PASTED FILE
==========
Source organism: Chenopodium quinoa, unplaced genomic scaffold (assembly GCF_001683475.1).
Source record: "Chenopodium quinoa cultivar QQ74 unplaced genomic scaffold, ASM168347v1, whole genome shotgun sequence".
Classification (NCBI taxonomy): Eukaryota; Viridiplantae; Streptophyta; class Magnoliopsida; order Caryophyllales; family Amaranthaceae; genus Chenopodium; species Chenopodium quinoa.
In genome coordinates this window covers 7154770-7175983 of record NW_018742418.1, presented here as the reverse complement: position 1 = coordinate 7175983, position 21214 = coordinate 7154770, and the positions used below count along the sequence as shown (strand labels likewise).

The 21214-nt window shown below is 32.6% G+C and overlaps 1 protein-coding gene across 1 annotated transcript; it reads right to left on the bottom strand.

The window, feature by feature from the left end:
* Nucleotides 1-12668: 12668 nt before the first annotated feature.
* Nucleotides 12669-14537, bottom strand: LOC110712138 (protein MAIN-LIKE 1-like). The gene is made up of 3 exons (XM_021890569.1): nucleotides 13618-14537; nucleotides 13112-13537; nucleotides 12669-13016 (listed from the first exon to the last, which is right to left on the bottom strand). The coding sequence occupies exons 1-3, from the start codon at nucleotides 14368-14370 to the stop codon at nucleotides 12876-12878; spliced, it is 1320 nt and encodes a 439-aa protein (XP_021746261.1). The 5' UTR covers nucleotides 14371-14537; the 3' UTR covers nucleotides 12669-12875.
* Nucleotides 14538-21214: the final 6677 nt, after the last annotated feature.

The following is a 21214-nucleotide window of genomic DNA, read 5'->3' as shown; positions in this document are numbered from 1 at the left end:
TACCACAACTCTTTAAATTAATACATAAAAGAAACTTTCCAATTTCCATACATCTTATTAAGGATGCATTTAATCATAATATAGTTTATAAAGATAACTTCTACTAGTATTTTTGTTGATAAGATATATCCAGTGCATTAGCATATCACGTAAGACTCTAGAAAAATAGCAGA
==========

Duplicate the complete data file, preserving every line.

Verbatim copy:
Source organism: Chenopodium quinoa, unplaced genomic scaffold (assembly GCF_001683475.1).
Source record: "Chenopodium quinoa cultivar QQ74 unplaced genomic scaffold, ASM168347v1, whole genome shotgun sequence".
Classification (NCBI taxonomy): Eukaryota; Viridiplantae; Streptophyta; class Magnoliopsida; order Caryophyllales; family Amaranthaceae; genus Chenopodium; species Chenopodium quinoa.
In genome coordinates this window covers 7154770-7175983 of record NW_018742418.1, presented here as the reverse complement: position 1 = coordinate 7175983, position 21214 = coordinate 7154770, and the positions used below count along the sequence as shown (strand labels likewise).

The 21214-nt window shown below is 32.6% G+C and overlaps 1 protein-coding gene across 1 annotated transcript; it reads right to left on the bottom strand.

The window, feature by feature from the left end:
* Nucleotides 1-12668: 12668 nt before the first annotated feature.
* Nucleotides 12669-14537, bottom strand: LOC110712138 (protein MAIN-LIKE 1-like). The gene is made up of 3 exons (XM_021890569.1): nucleotides 13618-14537; nucleotides 13112-13537; nucleotides 12669-13016 (listed from the first exon to the last, which is right to left on the bottom strand). The coding sequence occupies exons 1-3, from the start codon at nucleotides 14368-14370 to the stop codon at nucleotides 12876-12878; spliced, it is 1320 nt and encodes a 439-aa protein (XP_021746261.1). The 5' UTR covers nucleotides 14371-14537; the 3' UTR covers nucleotides 12669-12875.
* Nucleotides 14538-21214: the final 6677 nt, after the last annotated feature.

The following is a 21214-nucleotide window of genomic DNA, read 5'->3' as shown; positions in this document are numbered from 1 at the left end:
TACCACAACTCTTTAAATTAATACATAAAAGAAACTTTCCAATTTCCATACATCTTATTAAGGATGCATTTAATCATAATATAGTTTATAAAGATAACTTCTACTAGTATTTTTGTTGATAAGATATATCCAGTGCATTAGCATATCACGTAAGACTCTAGAAAAATAGCAGA